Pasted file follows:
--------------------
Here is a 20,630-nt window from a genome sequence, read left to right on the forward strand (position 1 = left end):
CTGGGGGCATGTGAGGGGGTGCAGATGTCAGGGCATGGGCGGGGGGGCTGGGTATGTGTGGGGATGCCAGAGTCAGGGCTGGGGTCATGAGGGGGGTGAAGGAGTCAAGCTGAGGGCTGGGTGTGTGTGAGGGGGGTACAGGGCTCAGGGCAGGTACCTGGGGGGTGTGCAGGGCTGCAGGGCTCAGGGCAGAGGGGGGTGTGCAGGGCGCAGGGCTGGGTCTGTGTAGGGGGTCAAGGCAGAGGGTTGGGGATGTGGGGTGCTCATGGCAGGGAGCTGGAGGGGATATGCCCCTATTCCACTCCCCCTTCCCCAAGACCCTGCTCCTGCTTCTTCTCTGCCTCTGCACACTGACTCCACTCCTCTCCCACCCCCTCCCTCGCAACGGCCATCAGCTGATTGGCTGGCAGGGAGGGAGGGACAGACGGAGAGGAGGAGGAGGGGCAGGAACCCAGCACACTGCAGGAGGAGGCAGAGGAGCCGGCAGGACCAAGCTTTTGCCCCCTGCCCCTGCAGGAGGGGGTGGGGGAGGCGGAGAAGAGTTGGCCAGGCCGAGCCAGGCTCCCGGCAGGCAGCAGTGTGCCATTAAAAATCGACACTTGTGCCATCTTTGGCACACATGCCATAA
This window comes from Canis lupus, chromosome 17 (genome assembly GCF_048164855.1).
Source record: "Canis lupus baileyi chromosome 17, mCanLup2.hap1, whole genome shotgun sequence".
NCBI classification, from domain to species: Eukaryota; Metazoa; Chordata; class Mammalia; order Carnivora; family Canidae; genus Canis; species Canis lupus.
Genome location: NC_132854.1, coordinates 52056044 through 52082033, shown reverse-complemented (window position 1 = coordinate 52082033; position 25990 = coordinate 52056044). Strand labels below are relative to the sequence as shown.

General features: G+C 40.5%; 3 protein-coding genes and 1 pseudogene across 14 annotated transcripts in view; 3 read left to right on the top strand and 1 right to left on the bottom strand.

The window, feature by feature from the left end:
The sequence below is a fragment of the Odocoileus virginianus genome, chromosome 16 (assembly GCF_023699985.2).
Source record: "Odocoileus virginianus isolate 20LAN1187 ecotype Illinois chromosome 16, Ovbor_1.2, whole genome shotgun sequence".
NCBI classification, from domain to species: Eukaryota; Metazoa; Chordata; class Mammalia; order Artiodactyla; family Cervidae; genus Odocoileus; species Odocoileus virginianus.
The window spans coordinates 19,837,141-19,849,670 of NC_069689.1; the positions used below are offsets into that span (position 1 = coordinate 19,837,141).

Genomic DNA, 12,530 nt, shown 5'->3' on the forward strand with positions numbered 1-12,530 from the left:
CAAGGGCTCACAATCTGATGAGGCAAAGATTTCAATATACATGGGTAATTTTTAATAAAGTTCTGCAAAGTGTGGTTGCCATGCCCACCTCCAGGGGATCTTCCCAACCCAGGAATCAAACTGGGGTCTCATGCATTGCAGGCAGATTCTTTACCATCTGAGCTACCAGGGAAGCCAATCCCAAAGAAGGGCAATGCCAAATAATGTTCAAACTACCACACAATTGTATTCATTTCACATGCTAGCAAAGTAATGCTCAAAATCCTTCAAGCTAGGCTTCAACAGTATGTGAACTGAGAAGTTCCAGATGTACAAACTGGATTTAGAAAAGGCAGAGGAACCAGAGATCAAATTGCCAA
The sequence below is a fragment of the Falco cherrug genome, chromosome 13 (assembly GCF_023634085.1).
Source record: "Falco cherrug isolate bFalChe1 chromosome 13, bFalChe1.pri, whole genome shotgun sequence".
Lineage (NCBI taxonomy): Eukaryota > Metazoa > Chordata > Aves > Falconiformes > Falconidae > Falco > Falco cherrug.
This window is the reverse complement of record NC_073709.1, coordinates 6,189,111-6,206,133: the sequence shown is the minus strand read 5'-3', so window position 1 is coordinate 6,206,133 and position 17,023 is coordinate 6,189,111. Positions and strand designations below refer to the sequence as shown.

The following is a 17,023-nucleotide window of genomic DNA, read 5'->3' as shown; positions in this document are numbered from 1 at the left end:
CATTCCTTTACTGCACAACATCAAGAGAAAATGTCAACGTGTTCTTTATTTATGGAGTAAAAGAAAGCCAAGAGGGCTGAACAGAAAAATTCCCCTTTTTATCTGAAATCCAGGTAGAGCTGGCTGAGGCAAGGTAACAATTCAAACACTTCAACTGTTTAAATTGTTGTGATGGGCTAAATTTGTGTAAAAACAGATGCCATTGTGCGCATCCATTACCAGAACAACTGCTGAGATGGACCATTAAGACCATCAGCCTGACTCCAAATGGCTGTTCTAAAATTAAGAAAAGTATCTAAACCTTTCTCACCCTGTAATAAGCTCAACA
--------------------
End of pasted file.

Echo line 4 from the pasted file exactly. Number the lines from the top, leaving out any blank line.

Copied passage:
Source record: "Canis lupus baileyi chromosome 17, mCanLup2.hap1, whole genome shotgun sequence".